ACFCS Conference

Who Owns What Now? Uncovering Beneficial Ownership by Tim Michetti

As I was browsing the internet the other day, I came across this little gem created by the International Consortium of Investigative Journalists:

It is a short animated clip entitled, “Tax Havens 101: The High Cost of Going Offshore”. The video provides good insight into the world of offshore tax havens, shell corporations, and the ways in which they may be used to illicit activities.

As the video describes, shell companies do not require the beneficial owner to have their name associated with the entity, even though they are ultimately in control. However, shell companies are not illegal and serve many legitimate purposes as well. For example, if Budweiser wanted to sell a discounted product, like Keystone, it could do this through a shell company without ruining its reputation for quality (not to say Budweiser has a reputation for quality in the first place). Another example would be the use of a shell corporation to hide the identity of an investor as s/he builds up a controlling stake in a company through multiple shell corporations s/he controls. However, the aspect of anonymity makes the shell company a useful tool for illicit activities as well.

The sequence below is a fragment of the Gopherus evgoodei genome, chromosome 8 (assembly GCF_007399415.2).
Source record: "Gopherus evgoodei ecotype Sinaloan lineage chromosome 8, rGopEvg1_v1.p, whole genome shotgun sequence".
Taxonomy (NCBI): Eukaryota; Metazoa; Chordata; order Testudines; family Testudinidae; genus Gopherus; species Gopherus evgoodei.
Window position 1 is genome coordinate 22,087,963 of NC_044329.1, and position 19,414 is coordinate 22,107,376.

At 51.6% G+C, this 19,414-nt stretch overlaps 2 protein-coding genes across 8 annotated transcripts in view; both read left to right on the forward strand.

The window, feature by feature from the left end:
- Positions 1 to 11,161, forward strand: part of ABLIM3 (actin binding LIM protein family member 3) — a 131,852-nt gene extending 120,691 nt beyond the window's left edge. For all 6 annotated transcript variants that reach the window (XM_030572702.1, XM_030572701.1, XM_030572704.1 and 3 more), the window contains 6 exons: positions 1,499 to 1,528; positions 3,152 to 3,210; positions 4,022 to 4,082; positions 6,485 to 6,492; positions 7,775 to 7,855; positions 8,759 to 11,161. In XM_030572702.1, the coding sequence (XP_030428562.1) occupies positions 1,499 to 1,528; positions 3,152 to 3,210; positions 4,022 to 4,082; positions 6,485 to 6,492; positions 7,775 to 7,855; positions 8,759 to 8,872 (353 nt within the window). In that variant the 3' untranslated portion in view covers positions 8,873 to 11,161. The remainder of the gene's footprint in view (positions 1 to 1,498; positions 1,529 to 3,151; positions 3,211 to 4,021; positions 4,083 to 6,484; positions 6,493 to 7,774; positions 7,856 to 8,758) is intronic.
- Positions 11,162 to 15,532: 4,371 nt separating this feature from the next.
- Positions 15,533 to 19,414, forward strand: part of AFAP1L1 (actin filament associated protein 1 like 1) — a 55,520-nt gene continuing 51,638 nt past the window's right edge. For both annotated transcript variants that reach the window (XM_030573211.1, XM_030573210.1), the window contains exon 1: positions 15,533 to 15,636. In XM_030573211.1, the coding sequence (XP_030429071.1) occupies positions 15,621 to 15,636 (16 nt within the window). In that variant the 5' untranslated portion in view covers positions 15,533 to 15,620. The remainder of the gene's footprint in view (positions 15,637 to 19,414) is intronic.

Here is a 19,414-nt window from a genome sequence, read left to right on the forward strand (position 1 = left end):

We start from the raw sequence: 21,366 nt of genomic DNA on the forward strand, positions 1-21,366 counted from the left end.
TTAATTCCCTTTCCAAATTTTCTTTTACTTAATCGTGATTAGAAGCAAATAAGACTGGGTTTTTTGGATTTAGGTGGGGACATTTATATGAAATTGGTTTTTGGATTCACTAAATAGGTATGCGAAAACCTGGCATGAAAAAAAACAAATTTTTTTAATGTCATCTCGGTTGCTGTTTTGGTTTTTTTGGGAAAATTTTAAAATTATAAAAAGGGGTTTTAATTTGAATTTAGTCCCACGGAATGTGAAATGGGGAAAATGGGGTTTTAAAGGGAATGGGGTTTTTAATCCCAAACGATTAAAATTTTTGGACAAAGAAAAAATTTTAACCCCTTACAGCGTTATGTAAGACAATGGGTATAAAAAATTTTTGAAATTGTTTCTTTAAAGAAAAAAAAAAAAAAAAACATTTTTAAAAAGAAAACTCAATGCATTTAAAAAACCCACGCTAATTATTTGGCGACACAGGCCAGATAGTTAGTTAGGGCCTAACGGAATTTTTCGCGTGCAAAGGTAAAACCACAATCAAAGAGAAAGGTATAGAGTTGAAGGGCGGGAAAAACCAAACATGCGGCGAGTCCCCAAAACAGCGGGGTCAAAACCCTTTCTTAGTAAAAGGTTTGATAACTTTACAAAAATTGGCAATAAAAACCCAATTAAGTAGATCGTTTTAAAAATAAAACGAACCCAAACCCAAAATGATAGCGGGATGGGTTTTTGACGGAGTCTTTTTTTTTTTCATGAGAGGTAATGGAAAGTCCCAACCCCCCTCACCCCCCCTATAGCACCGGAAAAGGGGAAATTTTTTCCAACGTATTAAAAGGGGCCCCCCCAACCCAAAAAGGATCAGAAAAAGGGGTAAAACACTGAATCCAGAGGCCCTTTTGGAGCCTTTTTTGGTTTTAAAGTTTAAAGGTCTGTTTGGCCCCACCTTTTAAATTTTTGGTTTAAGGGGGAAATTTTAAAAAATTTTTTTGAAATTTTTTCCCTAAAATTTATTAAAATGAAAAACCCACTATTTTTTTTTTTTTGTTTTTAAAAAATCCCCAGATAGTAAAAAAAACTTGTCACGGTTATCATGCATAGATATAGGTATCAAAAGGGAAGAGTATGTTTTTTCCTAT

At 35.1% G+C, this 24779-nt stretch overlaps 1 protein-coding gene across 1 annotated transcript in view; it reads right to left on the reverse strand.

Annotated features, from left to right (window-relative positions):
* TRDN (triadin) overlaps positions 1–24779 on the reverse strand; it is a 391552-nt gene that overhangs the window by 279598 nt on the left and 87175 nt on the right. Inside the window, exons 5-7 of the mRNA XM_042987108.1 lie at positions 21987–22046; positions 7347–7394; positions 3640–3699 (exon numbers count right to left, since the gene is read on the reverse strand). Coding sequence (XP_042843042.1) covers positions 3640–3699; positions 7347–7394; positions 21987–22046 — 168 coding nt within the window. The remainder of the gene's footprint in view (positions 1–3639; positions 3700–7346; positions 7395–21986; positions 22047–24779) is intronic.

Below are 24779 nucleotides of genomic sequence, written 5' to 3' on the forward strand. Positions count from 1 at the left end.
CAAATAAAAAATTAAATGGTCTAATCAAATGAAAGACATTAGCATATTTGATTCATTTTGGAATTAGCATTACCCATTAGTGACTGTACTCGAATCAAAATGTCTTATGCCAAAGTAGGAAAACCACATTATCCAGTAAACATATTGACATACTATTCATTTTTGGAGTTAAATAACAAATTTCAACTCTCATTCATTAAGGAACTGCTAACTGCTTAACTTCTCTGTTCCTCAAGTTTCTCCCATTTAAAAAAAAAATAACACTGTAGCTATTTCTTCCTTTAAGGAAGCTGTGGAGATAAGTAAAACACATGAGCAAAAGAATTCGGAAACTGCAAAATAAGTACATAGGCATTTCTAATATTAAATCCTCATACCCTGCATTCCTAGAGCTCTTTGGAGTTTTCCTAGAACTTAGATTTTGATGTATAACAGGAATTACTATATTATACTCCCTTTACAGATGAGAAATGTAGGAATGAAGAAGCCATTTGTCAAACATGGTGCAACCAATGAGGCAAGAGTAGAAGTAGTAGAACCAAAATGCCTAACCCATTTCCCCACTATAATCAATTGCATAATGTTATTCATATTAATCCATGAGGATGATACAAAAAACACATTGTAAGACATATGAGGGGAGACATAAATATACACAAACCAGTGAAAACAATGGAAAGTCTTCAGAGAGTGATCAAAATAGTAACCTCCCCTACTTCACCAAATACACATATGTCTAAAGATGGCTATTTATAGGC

The shell company is a common tool amongst those looking to commit fraud, launder money, or avoid paying tax. An example includes the buying and selling through a shell company to hide true profits from the tax man or using a shell companies to pay off the family members of Emirati princes so they will purchase a new squadron of jet fighters (see The Shadow World, by Andrew Feinstein). Additionally, shell companies can issues shares of penny stocks and then issue false or misleading press releases and paid-for analyses to pump up the price per share and then dump them before the stock crashes, commonly known as a Pump and Dump scheme. The beneficial owners, who are unknown, get away scot free.

Thankfully, regulation is catching up. In January 2014, the Basel Committee, a group of bank supervisory authorities from 27 countries, issued new guidelines for banks to address risks emanating from tax havens and shell companies. Several of the guidelines address the need to know your customer (KYC) by requiring official documentation of the beneficial owner for an account to be established. A bank should also vet the customer based on publicly available information and engage in enhanced due diligence if necessary. National governments are catching up as well, the U.K. said it will require a central registry for all businesses incorporated in its territories and list beneficial ownership for anyone with a 5 percent stake.

It is imperative that national and international bodies continue to move forward and shut off these mechanism which seem to provide little public good. The biggest loser will be nefarious criminals, and if it stops Budweiser from selling terrible beer, then we all win.